It’s just a flesh wound

canning apples

Hubby has  a saying. “It’s not home improvement until somebody bleeds.” Apparently, this applies to food preservation too.

Perhaps I should back up a bit.

During last weekend’s yurtastic birthday extravaganza, we snagged 75 pounds of Granny Smith and Arkansas Black apples at a nearby orchard. (Note: Ask to see the seconds in the back. Farmers can’t sell ugly produce, and we bought 25 pound bags of delicious, slightly dinged up fruit for only $7.)

Finally got around to canning them on Saturday, and the recipe is pretty straightforward. Peel, core and slice, cut away bad spots, boil for 5 minutes, fill jars, and heat in a water bath for 20 minutes.

Easy, right?

Red right hand

That core-and-slice bit turned out to be problematic, and an important lesson was learned. No matter how fancy the name on the label, do NOT use a corer with metal blades attached to a plastic frame, lest you end up like this when the blades break away.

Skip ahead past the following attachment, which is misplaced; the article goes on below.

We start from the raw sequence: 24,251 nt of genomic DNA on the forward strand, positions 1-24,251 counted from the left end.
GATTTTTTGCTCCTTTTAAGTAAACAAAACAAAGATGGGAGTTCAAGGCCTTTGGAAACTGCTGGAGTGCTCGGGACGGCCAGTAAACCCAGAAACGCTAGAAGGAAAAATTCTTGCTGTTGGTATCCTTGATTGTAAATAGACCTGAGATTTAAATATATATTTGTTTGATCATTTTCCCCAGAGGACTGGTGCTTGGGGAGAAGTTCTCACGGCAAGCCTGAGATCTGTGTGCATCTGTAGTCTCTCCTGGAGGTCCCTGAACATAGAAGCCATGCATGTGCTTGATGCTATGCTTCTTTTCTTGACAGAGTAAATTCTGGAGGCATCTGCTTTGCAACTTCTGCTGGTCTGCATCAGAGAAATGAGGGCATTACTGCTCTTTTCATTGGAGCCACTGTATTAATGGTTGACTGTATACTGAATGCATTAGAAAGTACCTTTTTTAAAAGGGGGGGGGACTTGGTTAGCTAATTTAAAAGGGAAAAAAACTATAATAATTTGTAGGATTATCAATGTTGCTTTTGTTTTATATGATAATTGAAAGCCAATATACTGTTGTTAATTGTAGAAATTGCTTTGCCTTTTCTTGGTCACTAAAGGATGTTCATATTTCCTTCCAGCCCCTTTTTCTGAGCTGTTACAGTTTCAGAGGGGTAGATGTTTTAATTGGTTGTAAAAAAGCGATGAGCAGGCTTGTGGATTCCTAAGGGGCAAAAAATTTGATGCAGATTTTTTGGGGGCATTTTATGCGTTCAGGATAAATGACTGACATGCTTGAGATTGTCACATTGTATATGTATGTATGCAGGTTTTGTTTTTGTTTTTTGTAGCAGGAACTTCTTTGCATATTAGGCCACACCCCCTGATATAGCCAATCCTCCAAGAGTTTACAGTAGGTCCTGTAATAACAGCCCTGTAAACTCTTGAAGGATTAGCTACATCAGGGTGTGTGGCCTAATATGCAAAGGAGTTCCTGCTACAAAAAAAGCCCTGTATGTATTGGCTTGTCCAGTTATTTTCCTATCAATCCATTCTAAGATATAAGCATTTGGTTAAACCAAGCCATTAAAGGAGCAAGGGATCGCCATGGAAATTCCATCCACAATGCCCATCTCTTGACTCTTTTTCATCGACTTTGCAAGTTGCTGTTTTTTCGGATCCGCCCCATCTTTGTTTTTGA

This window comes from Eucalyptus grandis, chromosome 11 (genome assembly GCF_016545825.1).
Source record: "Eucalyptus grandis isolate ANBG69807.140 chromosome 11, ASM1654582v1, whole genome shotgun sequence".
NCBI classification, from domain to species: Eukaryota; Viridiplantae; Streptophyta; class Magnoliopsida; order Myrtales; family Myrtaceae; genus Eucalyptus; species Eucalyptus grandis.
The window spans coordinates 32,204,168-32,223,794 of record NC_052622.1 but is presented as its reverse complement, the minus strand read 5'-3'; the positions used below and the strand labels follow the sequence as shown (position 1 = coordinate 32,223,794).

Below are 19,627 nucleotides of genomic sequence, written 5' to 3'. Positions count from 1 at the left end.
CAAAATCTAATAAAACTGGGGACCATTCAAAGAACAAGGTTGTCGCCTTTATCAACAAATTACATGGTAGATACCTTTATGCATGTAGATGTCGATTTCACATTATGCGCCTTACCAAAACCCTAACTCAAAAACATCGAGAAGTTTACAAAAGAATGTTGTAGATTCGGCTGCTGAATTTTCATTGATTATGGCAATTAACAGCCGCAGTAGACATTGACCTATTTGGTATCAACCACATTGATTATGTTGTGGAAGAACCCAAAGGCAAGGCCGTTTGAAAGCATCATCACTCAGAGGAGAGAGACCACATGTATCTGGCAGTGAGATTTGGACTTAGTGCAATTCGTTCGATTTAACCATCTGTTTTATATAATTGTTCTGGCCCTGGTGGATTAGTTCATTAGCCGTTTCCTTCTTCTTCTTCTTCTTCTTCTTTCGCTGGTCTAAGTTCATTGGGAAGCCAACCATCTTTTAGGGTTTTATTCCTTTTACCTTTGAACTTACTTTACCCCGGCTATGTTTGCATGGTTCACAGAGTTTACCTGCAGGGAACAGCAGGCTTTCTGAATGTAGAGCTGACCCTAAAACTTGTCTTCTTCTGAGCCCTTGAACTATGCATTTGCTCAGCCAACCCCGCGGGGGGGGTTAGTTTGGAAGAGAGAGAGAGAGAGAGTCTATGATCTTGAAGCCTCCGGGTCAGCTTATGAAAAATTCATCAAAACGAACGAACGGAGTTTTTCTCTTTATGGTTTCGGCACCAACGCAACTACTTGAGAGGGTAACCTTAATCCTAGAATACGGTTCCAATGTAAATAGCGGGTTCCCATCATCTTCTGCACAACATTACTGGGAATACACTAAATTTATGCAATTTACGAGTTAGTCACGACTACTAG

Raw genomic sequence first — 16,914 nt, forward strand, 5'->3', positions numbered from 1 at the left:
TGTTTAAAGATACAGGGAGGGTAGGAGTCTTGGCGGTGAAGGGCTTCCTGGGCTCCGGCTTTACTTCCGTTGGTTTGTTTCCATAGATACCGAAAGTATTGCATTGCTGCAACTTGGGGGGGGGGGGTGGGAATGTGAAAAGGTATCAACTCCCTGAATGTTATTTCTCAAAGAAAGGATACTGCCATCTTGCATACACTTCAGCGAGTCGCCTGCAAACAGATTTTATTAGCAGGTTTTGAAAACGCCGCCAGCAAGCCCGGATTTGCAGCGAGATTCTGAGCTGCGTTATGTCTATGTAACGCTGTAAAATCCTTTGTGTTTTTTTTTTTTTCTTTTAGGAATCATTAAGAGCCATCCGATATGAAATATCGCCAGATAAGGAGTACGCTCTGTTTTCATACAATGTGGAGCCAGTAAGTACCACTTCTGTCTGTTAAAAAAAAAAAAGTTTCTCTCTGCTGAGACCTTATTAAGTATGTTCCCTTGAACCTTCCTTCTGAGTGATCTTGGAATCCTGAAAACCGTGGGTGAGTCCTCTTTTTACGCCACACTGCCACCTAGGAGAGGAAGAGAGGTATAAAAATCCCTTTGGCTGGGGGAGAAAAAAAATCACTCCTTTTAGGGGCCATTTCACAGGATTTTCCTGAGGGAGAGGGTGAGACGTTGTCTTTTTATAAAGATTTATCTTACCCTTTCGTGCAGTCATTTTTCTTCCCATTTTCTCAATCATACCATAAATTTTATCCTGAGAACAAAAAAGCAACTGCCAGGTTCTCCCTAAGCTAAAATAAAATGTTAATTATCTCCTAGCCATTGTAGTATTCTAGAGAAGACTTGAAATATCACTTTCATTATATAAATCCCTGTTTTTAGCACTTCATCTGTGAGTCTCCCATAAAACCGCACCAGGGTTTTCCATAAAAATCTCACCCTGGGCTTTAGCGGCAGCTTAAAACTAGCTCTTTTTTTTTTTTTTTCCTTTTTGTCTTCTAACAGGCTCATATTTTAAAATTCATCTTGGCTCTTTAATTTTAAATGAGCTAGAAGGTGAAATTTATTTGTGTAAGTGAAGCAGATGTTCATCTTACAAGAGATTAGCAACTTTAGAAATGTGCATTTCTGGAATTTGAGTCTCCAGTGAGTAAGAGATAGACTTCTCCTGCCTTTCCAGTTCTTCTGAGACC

Not to worry. No stitches were needed, and the bleeding eventually stopped, thanks to a pouch of the trusty clotting powder we keep on hand for camping trips.

Canning recommenced with Brad’s help, and by the end of the day, we had 29 beautiful pints of cooked apples and a gallon of dried slices.

But you can bet your sweet bupkis that from now on, I’ll be using a corer with a solid metal frame.

Arkansas Black vs Granny Smith

As a side note, the Arkansas Blacks were much better for preserving intact slices. The Granny Smiths turned to applesauce after just four minutes of boiling, so the rest were saved for drying. You’ll be hearing about those soon as we begin experimenting with homemade snack mixes.

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